Version tested: Xbox 360
The success of Geometry Wars has been something of a happy accident. Originally a fun little extra tucked away inside Project Gotham Racing 2, it was the perfect bite-sized burst of fun to showcase Xbox Live Arcade when 360 hit the shelves. After it was reworked as a standalone release, the mixture of dazzling visuals and moreish gameplay swiftly established it as the standard bearer for downloadable console gaming.
I'm going to go out on a limb and assume that most people will know what Geometry Wars entails, but for the sake of the unfortunate few here's the nutshell version. You are a little crab-shaped spaceship in an oblong black playfield. Enemies, represented by coloured geometric shapes, spawn and exhibit different behaviour depending on their form. You must blast them all, and you do this by moving with the left stick, and guiding your fire with the right.
Every movement, every explosion sends ripples of colour and light echoing across the playfield. As more and more enemies spawn in ever-increasing numbers, the pace of play is matched only by the dazzling visual overdose swamping your eyeballs. In both gameplay and design, it's a template that has been copied far too many times by lesser Live Arcade games - all of which seem to favour of mayhem and noise, missing the subtleties that make Geometry Wars so great.
Now, three years on, Geometry Wars 2 is easily one of the most anticipated titles on Microsoft's nascent digital delivery service. That doesn't say much for the competition, but it has put pressure on Bizarre Creations. What was once a throwaway unlockable in a driving game is now a beloved series in its own right. The shift from cool extra to triple-A status was remarkably organic, and there's always the fear that, in attempting to recapture lightning in the same bottle, mistakes can be made, ambitions can overrun, delicate balances can be lost.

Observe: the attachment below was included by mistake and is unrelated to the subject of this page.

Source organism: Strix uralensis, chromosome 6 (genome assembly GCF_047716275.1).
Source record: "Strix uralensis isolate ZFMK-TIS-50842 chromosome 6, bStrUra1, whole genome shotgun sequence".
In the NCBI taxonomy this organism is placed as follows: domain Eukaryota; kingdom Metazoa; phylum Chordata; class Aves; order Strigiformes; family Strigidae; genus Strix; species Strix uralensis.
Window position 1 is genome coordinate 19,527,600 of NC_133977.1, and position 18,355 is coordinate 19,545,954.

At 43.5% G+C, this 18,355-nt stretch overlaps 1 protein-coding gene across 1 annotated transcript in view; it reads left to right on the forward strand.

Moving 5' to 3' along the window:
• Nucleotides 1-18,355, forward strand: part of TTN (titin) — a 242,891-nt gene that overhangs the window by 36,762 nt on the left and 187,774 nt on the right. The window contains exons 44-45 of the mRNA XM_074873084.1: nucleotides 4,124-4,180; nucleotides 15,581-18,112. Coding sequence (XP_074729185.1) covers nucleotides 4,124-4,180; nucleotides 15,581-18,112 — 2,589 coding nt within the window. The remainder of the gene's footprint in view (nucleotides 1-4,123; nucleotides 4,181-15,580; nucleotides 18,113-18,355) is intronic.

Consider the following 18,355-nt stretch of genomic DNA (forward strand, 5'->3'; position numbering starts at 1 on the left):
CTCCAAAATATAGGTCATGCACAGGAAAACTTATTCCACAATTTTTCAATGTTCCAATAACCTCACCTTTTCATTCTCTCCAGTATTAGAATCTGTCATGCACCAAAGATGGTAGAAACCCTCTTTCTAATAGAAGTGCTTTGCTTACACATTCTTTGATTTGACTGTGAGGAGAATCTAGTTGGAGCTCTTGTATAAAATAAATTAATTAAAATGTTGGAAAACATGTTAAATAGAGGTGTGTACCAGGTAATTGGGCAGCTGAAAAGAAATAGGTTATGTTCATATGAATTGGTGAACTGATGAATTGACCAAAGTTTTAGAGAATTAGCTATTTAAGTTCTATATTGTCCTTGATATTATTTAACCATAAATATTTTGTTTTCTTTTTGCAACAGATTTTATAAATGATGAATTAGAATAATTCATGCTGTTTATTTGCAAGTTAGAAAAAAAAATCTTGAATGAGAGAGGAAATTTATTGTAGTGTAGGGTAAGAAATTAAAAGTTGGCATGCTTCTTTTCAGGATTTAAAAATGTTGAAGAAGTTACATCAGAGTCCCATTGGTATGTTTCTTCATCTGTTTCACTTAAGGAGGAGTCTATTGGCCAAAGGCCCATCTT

Bizarre Creations knows what they're doing, however. Geometry Wars 2 is as carefully improved a sequel as you could hope to find. For those waiting in the wings to scoff, "It's just the same, innit?" - yes, it is the same as Geometry Wars. It's also completely different, in numerous ways.
The Evolved mode, familiar from the first game, returns. So too does Waves, the variation that graced PGR4, bringing with it the orange rockets that travel back and forth in fixed lines across the screen. The gates from Waves are here as well - able to reflect your shots, or act as a localised smart bomb when flown through, their yellow tips are nonetheless deadly to your ship.
The notion of "geoms", familiar from Waves and Geometry Wars: Galaxies, has also been worked into the mix. These little green sparks, left behind by destroyed enemies, act as the new score multiplier rather than the old chains of successful kills. This subtly changes the gameplay, forcing you to put yourself in harm's way if you want to increase your score, and fundamentally alters the score multiplier, since racking up your score no longer relies on avoiding death. Purists may be dismayed at the notion of a multiplier that stays high, even after death, but it isn't quite the benefit you'd expect since most of the new game modes only give you one life to work with anyway.
Speaking of game modes, there are six in total but when you first play only one is unlocked: Deadline. This gives you unlimited lives and three minutes to score as many points as possible. Continued success in this mode unlocks the next, which then unlocks the next and so on. It's not really a long-winded process - even the lousiest player will be able to access all the modes within half an hour - but it does make you try everything at least once, which is a shrewd move on Bizarre's part.
King is the second mode you'll unlock, and the first to really shake up the formula. This time you can only shoot when inside circular safe zones, where the enemies cannot reach you. Of course, each zone begins to break down as soon as you enter, so play becomes a tactical game of leapfrog, planning your next unarmed dash across open space, hovering up as many geoms as you can, and making sure that you don't leave yourself out on a limb as homing enemies swarm around your vanishing sanctuary.